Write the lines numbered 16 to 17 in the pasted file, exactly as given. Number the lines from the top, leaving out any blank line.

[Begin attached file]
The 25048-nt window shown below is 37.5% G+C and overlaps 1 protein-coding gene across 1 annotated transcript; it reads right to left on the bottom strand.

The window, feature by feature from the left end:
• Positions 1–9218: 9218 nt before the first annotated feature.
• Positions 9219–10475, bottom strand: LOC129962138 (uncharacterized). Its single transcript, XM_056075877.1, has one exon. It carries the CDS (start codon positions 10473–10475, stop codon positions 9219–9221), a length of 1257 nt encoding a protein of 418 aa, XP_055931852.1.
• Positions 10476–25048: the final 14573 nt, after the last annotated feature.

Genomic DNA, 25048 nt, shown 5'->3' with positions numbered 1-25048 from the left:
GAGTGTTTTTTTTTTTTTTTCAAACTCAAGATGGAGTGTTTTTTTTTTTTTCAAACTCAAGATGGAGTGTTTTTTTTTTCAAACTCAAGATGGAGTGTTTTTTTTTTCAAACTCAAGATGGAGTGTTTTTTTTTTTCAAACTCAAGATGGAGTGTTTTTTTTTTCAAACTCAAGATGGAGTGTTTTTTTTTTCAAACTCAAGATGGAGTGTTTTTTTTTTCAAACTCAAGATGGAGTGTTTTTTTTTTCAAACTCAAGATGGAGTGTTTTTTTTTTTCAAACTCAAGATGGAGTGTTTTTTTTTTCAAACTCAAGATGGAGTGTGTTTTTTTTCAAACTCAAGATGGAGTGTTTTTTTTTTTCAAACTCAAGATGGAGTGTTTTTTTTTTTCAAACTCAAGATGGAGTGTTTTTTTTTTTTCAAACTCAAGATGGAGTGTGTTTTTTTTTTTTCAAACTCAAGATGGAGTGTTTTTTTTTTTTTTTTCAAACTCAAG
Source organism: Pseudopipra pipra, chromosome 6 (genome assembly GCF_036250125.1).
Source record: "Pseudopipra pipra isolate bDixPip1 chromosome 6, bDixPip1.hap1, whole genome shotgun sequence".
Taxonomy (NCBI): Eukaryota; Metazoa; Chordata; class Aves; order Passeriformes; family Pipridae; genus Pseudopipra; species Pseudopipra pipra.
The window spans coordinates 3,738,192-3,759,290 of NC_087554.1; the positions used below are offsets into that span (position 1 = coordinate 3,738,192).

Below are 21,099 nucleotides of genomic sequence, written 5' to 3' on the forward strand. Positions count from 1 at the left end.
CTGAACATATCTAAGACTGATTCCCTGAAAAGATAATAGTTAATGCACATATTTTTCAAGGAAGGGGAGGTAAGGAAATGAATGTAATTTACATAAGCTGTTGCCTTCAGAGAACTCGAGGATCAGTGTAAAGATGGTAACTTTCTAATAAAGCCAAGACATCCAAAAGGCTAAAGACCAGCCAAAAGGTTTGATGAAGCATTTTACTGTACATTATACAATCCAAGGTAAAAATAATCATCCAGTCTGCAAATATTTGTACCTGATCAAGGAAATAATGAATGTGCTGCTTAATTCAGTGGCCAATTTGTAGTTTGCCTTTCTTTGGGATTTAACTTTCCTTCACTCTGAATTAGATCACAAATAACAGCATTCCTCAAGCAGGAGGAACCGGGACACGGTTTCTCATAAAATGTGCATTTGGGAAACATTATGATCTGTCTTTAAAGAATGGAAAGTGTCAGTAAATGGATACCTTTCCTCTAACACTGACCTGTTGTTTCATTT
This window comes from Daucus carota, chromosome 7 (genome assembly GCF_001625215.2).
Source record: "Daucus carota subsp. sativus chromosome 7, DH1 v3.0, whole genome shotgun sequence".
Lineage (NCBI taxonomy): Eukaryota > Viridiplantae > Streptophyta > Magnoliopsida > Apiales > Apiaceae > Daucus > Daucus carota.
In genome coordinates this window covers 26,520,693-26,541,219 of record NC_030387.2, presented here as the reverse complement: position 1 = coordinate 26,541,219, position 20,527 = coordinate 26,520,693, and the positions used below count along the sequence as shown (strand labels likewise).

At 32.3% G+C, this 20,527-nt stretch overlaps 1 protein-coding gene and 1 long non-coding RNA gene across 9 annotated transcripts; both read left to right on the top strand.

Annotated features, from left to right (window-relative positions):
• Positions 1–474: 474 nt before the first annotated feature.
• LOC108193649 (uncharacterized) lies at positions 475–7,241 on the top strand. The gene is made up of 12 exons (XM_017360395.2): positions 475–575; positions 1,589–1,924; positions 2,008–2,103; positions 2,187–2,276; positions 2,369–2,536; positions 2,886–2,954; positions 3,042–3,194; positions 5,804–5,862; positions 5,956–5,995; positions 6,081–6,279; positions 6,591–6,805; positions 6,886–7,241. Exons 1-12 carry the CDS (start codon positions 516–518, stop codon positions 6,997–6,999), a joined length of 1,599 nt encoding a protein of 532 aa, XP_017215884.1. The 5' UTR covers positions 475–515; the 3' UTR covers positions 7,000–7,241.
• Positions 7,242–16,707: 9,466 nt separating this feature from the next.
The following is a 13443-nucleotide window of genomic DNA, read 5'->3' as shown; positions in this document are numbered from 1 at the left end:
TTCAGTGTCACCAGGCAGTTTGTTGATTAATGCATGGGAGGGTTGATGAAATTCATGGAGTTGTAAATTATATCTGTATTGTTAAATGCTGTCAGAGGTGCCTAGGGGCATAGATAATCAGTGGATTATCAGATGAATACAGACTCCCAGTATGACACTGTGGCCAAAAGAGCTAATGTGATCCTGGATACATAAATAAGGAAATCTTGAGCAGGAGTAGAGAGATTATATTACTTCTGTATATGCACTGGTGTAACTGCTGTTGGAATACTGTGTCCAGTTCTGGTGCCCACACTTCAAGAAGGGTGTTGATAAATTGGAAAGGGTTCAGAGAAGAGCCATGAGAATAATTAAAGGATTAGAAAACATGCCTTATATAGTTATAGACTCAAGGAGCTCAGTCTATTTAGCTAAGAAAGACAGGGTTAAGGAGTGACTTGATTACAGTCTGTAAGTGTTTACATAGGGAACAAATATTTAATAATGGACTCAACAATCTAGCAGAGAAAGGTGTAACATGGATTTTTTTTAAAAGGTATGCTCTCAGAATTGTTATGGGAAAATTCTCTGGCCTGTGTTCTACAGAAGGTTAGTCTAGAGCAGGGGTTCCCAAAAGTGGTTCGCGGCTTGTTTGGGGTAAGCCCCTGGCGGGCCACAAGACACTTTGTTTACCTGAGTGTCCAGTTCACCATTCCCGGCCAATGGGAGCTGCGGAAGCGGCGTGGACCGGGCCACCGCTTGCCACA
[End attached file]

Lineage (NCBI taxonomy): Eukaryota > Viridiplantae > Streptophyta > Magnoliopsida > Apiales > Apiaceae > Daucus > Daucus carota.
In genome coordinates this window covers 26,520,693-26,541,219 of record NC_030387.2, presented here as the reverse complement: position 1 = coordinate 26,541,219, position 20,527 = coordinate 26,520,693, and the positions used below count along the sequence as shown (strand labels likewise).